With a new school year approaching in the northern hemisphere the blog phenomenon is about to go mainstream with not thousands but tens of thousands of teachers using them in their classes. New experts will be annoited by the press, academic studies will be conducted, and the inevitable backlash will be in full force as writers will complain about the poor grammar and trivial topic selection of the average student blog.
I’ll wait to see if blogging actually hits the mainstream to that extent, but let there be no doubt that as more teachers turn to blogs, the standards for their use will become increasingly more challenging. The transparency that Weblogs offer means that not only can we celebrate our students’ learning and thinking and our own teaching more widely, we also have to be ready when people start to realize that we’re all far from perfect. (Shocking!)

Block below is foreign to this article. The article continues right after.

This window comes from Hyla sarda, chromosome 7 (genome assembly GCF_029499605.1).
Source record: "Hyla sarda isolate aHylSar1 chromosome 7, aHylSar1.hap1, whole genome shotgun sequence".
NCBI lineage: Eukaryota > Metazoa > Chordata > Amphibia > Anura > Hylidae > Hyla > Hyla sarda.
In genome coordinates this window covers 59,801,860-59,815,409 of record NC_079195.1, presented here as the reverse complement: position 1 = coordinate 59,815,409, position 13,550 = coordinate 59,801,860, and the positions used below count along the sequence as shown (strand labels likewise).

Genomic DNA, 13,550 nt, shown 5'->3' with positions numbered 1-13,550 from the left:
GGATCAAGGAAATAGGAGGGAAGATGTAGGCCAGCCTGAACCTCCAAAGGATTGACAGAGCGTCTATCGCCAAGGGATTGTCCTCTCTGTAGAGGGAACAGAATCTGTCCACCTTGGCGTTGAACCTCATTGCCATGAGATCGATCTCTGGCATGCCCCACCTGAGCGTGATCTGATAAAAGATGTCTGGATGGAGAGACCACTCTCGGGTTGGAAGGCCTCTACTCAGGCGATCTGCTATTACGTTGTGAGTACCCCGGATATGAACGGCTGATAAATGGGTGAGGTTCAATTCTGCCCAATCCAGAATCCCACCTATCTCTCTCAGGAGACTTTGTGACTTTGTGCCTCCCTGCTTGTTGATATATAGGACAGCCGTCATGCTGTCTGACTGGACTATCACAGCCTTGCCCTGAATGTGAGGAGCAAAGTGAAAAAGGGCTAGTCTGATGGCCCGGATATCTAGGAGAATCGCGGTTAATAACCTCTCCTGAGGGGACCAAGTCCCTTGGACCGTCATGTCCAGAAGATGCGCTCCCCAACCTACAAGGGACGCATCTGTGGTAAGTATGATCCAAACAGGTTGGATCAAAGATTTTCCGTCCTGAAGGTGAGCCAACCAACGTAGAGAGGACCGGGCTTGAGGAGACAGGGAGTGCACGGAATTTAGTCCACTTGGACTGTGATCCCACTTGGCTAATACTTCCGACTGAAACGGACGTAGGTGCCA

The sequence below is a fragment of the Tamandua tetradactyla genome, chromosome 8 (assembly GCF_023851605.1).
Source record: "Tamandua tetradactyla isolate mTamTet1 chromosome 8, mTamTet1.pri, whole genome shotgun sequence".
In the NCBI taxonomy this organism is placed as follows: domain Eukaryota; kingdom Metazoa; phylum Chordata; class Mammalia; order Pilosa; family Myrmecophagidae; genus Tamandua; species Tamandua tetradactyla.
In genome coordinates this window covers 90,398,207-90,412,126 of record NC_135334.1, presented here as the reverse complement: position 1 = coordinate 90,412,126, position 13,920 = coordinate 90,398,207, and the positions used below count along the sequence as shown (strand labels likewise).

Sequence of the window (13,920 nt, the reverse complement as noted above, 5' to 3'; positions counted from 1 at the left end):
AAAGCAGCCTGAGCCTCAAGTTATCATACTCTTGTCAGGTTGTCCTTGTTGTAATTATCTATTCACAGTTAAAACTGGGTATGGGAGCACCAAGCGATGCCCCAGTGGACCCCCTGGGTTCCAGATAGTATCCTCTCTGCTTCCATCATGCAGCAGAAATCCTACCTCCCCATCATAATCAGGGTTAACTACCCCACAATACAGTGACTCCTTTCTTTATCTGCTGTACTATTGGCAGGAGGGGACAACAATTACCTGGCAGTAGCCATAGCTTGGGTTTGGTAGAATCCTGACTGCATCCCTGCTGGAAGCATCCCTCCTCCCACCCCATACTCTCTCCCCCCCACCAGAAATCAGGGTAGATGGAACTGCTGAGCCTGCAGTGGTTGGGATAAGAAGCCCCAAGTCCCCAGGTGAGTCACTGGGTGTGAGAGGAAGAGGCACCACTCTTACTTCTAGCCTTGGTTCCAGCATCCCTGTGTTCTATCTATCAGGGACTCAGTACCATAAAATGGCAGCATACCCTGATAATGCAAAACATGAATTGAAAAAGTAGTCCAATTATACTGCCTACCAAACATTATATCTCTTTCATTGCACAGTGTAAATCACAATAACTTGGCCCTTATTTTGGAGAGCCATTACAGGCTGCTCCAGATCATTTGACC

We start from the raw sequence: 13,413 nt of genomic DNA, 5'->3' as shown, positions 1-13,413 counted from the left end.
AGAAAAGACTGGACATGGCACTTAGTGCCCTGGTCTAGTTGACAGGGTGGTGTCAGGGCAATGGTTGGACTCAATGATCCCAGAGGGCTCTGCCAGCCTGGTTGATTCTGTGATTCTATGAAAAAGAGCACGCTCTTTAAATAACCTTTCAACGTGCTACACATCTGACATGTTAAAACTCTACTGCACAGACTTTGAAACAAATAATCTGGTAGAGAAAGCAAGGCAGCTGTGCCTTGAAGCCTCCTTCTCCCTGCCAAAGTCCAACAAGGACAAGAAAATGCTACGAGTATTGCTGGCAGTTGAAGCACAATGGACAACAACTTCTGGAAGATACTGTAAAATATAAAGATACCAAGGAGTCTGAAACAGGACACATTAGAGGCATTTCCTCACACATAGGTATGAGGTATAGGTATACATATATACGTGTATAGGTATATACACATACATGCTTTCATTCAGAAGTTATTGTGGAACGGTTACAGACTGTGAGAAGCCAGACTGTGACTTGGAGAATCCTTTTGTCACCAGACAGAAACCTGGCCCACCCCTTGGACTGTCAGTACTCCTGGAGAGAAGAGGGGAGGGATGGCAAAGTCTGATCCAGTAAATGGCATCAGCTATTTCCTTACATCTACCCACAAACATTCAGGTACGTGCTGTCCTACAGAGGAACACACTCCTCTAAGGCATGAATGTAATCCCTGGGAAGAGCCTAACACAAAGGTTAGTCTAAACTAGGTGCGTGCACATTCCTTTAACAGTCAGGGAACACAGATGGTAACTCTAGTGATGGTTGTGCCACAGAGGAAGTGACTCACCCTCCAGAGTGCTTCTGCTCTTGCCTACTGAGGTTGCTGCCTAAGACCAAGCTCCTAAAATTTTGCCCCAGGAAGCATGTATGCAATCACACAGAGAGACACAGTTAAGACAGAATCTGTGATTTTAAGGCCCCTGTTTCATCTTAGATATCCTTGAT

Obviously, this is what scares many away from using Weblogs in class. Ironically, however, my experience so far has been that parents who actually read classroom blogs give more weight to being able to see their children’s work and follow along with the curriculum than the inevitable imperfections of the work that is published. But I agree that those outside observers who have no real stake in the outcome will be more inclined to highlight the flaws rather than debate the merits. (Oh, and by the way Stephen, you spelled “annointed” wrong.)
Too bad, but if current politics is any indication, it’s not surprising.